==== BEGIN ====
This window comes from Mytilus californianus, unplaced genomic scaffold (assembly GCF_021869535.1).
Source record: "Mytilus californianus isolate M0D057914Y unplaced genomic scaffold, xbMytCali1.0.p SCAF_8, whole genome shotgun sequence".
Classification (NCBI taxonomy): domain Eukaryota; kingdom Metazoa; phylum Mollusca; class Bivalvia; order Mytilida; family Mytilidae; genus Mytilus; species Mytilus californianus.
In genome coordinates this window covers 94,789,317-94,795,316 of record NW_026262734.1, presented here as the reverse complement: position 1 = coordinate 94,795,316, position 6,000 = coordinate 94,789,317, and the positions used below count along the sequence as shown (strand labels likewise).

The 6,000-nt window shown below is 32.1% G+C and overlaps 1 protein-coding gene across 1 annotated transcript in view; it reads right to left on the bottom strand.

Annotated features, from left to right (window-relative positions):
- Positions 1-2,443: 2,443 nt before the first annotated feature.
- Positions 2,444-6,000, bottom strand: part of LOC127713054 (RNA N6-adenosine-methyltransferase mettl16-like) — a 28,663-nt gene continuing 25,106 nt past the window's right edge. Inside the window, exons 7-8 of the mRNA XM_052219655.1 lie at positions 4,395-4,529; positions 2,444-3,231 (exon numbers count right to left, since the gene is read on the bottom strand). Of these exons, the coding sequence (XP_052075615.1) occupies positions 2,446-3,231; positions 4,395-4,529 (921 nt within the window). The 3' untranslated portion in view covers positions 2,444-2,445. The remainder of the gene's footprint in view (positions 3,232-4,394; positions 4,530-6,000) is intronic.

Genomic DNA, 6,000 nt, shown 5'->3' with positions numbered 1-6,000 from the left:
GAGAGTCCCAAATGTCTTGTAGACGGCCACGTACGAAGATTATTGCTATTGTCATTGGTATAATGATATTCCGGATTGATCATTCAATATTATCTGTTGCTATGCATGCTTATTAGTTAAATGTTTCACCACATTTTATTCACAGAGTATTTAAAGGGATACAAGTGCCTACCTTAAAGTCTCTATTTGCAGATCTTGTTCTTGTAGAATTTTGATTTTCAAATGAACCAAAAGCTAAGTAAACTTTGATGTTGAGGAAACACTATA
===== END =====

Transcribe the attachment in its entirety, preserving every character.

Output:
This window comes from Mytilus californianus, unplaced genomic scaffold (assembly GCF_021869535.1).
Source record: "Mytilus californianus isolate M0D057914Y unplaced genomic scaffold, xbMytCali1.0.p SCAF_8, whole genome shotgun sequence".
Classification (NCBI taxonomy): domain Eukaryota; kingdom Metazoa; phylum Mollusca; class Bivalvia; order Mytilida; family Mytilidae; genus Mytilus; species Mytilus californianus.
In genome coordinates this window covers 94,789,317-94,795,316 of record NW_026262734.1, presented here as the reverse complement: position 1 = coordinate 94,795,316, position 6,000 = coordinate 94,789,317, and the positions used below count along the sequence as shown (strand labels likewise).

The 6,000-nt window shown below is 32.1% G+C and overlaps 1 protein-coding gene across 1 annotated transcript in view; it reads right to left on the bottom strand.

Annotated features, from left to right (window-relative positions):
- Positions 1-2,443: 2,443 nt before the first annotated feature.
- Positions 2,444-6,000, bottom strand: part of LOC127713054 (RNA N6-adenosine-methyltransferase mettl16-like) — a 28,663-nt gene continuing 25,106 nt past the window's right edge. Inside the window, exons 7-8 of the mRNA XM_052219655.1 lie at positions 4,395-4,529; positions 2,444-3,231 (exon numbers count right to left, since the gene is read on the bottom strand). Of these exons, the coding sequence (XP_052075615.1) occupies positions 2,446-3,231; positions 4,395-4,529 (921 nt within the window). The 3' untranslated portion in view covers positions 2,444-2,445. The remainder of the gene's footprint in view (positions 3,232-4,394; positions 4,530-6,000) is intronic.

Genomic DNA, 6,000 nt, shown 5'->3' with positions numbered 1-6,000 from the left:
GAGAGTCCCAAATGTCTTGTAGACGGCCACGTACGAAGATTATTGCTATTGTCATTGGTATAATGATATTCCGGATTGATCATTCAATATTATCTGTTGCTATGCATGCTTATTAGTTAAATGTTTCACCACATTTTATTCACAGAGTATTTAAAGGGATACAAGTGCCTACCTTAAAGTCTCTATTTGCAGATCTTGTTCTTGTAGAATTTTGATTTTCAAATGAACCAAAAGCTAAGTAAACTTTGATGTTGAGGAAACACTATA